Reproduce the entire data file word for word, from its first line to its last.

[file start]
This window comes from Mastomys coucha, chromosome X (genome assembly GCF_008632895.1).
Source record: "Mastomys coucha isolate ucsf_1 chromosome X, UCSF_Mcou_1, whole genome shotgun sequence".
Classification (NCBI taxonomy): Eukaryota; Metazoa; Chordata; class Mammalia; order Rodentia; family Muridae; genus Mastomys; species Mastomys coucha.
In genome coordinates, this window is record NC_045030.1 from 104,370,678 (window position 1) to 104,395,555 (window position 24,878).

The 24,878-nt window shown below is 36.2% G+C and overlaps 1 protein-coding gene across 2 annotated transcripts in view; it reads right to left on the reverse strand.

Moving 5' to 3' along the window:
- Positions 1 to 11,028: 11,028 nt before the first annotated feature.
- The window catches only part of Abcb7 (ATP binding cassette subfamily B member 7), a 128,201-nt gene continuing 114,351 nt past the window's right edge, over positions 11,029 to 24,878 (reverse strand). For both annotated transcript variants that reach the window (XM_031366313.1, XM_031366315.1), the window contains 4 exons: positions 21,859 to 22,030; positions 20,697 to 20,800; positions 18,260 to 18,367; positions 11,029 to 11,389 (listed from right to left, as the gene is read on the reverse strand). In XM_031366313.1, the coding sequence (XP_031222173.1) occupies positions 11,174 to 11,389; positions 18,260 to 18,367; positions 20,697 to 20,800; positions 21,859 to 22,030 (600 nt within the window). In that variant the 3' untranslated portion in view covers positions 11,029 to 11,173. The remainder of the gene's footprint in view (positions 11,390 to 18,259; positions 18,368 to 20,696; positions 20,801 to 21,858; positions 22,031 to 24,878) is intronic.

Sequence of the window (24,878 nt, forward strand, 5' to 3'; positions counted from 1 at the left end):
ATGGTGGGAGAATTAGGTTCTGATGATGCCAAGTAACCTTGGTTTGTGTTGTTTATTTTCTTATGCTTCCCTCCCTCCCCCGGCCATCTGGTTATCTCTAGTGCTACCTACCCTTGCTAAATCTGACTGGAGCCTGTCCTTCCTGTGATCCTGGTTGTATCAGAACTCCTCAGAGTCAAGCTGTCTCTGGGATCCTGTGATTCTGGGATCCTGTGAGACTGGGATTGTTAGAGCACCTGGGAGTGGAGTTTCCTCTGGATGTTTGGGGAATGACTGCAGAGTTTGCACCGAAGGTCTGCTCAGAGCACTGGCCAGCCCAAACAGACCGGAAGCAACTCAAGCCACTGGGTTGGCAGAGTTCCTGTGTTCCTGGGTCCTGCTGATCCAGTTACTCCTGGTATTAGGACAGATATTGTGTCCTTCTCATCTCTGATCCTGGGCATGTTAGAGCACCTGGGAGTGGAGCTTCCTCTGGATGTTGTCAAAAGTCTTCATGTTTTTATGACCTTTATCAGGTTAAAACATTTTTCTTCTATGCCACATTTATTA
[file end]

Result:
This window comes from Mastomys coucha, chromosome X (genome assembly GCF_008632895.1).
Source record: "Mastomys coucha isolate ucsf_1 chromosome X, UCSF_Mcou_1, whole genome shotgun sequence".
Classification (NCBI taxonomy): Eukaryota; Metazoa; Chordata; class Mammalia; order Rodentia; family Muridae; genus Mastomys; species Mastomys coucha.
In genome coordinates, this window is record NC_045030.1 from 104,370,678 (window position 1) to 104,395,555 (window position 24,878).

The 24,878-nt window shown below is 36.2% G+C and overlaps 1 protein-coding gene across 2 annotated transcripts in view; it reads right to left on the reverse strand.

Moving 5' to 3' along the window:
- Positions 1 to 11,028: 11,028 nt before the first annotated feature.
- The window catches only part of Abcb7 (ATP binding cassette subfamily B member 7), a 128,201-nt gene continuing 114,351 nt past the window's right edge, over positions 11,029 to 24,878 (reverse strand). For both annotated transcript variants that reach the window (XM_031366313.1, XM_031366315.1), the window contains 4 exons: positions 21,859 to 22,030; positions 20,697 to 20,800; positions 18,260 to 18,367; positions 11,029 to 11,389 (listed from right to left, as the gene is read on the reverse strand). In XM_031366313.1, the coding sequence (XP_031222173.1) occupies positions 11,174 to 11,389; positions 18,260 to 18,367; positions 20,697 to 20,800; positions 21,859 to 22,030 (600 nt within the window). In that variant the 3' untranslated portion in view covers positions 11,029 to 11,173. The remainder of the gene's footprint in view (positions 11,390 to 18,259; positions 18,368 to 20,696; positions 20,801 to 21,858; positions 22,031 to 24,878) is intronic.

Sequence of the window (24,878 nt, forward strand, 5' to 3'; positions counted from 1 at the left end):
ATGGTGGGAGAATTAGGTTCTGATGATGCCAAGTAACCTTGGTTTGTGTTGTTTATTTTCTTATGCTTCCCTCCCTCCCCCGGCCATCTGGTTATCTCTAGTGCTACCTACCCTTGCTAAATCTGACTGGAGCCTGTCCTTCCTGTGATCCTGGTTGTATCAGAACTCCTCAGAGTCAAGCTGTCTCTGGGATCCTGTGATTCTGGGATCCTGTGAGACTGGGATTGTTAGAGCACCTGGGAGTGGAGTTTCCTCTGGATGTTTGGGGAATGACTGCAGAGTTTGCACCGAAGGTCTGCTCAGAGCACTGGCCAGCCCAAACAGACCGGAAGCAACTCAAGCCACTGGGTTGGCAGAGTTCCTGTGTTCCTGGGTCCTGCTGATCCAGTTACTCCTGGTATTAGGACAGATATTGTGTCCTTCTCATCTCTGATCCTGGGCATGTTAGAGCACCTGGGAGTGGAGCTTCCTCTGGATGTTGTCAAAAGTCTTCATGTTTTTATGACCTTTATCAGGTTAAAACATTTTTCTTCTATGCCACATTTATTA